Unveiled last week at Berlin electronics fair IFA, the Beosound Edge speaker can be rolled to adjust the volume, while the rest of its subtle touch controls are built into the aluminium frame and only light up when a person approaches them.
Bang & Olufsen describes it as a design object that represents "a divine and unbroken circle of audio clarity, precision and beauty".
The speaker is meant to either sit on the floor as a centrepiece or be mounted perpendicular to the wall, where it can serve to divide spaces in the home.
On both sides, the Beosound Edge has a matt black fabric cover that, next to the polished aluminium body, looks as dark as a void.
"It looks quite surreal as an object, because of the sudden depth change," said Anastassiades. "A gap between the two materials would have allowed a tolerance to exist."
"Here, there is no tolerance, and the in-between space does not exist anymore, which is amazing."
The rolling volume control does not mean the Beosound Edge ends up sitting in a part of the room where the owner didn't want it.
The volume adjusts according to the force of the push its given — so a gentle nudge forwards will only slightly increase the volume, while a stronger one will raise it more dramatically.
The speaker then gently rolls back into its original position, leaving the sound as it was set.
The other settings are controlled via a subtle touch interface that, thanks to proximity sensors, only illuminates when a person is near.
This interface is lasered directly into the aluminium. The holes so small that they are invisible to the naked eye and only just allow light to shine through.
The Beosound Edge is the first speaker designed by British-Cypriot Anastassiades, who is best known for minimal lighting designs, like the mobile-style thin black metal chandeliers he created under his own brand.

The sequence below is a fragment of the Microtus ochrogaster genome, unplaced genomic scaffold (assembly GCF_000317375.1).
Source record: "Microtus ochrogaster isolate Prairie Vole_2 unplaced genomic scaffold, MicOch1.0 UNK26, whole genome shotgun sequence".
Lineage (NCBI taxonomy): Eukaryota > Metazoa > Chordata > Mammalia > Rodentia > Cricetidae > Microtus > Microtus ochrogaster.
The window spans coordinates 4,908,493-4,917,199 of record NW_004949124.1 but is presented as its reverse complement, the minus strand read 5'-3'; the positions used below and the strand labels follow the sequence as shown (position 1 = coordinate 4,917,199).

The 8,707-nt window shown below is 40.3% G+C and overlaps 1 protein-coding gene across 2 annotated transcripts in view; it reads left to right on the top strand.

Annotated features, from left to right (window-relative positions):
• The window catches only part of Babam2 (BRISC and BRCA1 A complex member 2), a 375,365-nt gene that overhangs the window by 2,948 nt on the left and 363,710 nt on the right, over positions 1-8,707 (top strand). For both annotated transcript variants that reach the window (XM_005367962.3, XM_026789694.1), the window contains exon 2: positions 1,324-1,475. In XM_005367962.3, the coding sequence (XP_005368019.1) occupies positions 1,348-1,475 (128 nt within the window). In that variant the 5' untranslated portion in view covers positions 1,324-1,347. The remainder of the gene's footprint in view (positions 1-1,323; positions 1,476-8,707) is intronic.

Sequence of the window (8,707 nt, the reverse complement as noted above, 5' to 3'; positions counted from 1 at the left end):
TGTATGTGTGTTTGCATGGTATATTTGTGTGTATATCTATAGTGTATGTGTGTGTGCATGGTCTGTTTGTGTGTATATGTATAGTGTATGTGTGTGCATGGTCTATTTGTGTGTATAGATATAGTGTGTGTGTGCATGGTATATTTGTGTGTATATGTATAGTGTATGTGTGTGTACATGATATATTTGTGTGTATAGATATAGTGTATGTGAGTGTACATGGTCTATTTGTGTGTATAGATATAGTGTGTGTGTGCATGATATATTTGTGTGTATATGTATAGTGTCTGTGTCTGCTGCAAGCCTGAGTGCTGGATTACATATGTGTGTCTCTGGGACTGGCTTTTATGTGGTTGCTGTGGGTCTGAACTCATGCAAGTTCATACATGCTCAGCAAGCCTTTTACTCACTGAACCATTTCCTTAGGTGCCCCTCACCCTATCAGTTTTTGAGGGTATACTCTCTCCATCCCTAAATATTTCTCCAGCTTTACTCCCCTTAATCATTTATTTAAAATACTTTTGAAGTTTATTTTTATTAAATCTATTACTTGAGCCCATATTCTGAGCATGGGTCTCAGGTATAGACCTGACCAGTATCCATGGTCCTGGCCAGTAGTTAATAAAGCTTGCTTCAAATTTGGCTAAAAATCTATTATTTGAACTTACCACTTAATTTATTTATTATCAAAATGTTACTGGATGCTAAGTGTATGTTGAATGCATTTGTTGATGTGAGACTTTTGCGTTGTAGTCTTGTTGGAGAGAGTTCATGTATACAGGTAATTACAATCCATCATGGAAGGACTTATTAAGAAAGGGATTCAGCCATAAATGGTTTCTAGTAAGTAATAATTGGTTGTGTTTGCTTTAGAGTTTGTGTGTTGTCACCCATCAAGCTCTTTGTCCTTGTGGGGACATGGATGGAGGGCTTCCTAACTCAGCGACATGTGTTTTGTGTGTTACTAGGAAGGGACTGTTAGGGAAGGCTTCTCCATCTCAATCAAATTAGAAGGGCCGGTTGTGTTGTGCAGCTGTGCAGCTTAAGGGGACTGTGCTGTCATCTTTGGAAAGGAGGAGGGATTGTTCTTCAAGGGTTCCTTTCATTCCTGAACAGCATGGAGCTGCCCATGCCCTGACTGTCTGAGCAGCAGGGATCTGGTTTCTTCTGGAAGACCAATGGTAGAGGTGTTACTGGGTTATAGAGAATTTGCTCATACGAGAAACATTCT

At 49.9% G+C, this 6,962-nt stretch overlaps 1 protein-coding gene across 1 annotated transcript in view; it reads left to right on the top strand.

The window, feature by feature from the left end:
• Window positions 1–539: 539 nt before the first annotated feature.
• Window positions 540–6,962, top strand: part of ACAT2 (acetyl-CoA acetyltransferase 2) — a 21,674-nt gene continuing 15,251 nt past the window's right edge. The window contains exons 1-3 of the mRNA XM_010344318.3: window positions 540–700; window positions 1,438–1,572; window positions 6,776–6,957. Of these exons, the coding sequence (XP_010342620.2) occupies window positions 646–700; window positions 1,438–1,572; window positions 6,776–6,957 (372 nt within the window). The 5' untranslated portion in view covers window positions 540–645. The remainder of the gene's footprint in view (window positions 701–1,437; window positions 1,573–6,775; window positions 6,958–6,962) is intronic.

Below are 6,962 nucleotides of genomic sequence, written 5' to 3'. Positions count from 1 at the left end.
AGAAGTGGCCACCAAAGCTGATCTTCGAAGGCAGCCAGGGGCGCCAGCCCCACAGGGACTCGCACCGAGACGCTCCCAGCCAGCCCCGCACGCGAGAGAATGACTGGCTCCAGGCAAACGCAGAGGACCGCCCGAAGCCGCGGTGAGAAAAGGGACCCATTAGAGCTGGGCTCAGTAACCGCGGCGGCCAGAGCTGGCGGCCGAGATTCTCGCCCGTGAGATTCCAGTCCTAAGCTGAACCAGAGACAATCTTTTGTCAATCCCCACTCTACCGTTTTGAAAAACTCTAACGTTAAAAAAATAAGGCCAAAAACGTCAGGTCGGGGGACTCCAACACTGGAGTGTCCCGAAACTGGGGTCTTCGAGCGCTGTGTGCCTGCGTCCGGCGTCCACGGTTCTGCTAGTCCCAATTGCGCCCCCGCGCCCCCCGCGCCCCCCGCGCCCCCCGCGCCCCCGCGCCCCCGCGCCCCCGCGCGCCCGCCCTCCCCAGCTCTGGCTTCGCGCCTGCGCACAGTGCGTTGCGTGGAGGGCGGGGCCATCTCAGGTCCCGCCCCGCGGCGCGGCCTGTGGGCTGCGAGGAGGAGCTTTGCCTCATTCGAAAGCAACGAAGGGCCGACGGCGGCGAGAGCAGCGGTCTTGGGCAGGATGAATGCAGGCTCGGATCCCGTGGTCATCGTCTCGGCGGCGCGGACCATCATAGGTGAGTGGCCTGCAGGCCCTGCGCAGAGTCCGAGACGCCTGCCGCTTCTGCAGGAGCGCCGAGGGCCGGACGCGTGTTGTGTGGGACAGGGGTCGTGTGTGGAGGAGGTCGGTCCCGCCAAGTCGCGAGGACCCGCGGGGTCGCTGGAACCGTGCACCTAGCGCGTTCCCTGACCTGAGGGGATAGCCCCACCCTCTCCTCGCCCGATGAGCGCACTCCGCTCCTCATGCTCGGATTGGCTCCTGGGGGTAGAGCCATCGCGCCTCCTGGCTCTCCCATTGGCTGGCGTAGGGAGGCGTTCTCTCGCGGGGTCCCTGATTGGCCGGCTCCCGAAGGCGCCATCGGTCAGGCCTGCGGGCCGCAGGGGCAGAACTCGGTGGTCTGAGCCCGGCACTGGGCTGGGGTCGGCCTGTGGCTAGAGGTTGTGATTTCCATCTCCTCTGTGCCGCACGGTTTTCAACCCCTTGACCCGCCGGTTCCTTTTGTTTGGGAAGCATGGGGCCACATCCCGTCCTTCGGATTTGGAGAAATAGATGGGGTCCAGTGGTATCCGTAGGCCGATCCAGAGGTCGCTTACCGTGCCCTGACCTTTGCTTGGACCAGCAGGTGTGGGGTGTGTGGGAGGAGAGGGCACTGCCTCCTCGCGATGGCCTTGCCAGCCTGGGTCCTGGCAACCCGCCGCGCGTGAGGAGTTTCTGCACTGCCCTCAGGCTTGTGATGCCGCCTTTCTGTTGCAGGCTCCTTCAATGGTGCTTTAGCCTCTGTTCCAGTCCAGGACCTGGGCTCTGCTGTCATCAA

He said that to reach the final design for the Beosound Edge, his team pushed themselves to remove "layers upon layers until what remained was a visibly pure and simple object".
"Because what happens when you experience highly visually complex products is an initial impact, but once the novelty of that impact dies, there is nothing left," Anastassiades said.
"With visually simple products, there is nothing there to give you that first attraction. No visual disturbance," he continued. "But when you see it the second time around you suddenly pay attention and by the third encounter you become even more intrigued."
Bang & Olufsen is also debuting a new technology with the Beosound Edge, which it calls the Active Bass Port. This means it uses a closed-box speaker design at lower volumes for accurate sound reproduction, but this opens up as the volume is raised to bring out more bass.
The Danish electronics brand, founded in 1925, aims to marry luxury design and high sound quality, with products like the BeoSound Shape wall tiles and the Cecilie Manz-designed Beoplay P6 portable speaker.
"With Beosound Edge, we are bringing forward a timeless design masterpiece that inspires the imagination with an interaction and experience never before seen in home audio," said Bang & Olufsen concept manager Kresten Bjørn Krab- Bjerre.
"From a distance it is monolithic and discreet, hiding everything that suggests technology, yet it is unforgettable in sound performance, punching above and beyond what you would expect for the size of the speaker."
The Beosound Edge is on show at the IFA consumer electronics fair, which continues until 5 September. It will be available to buy from November.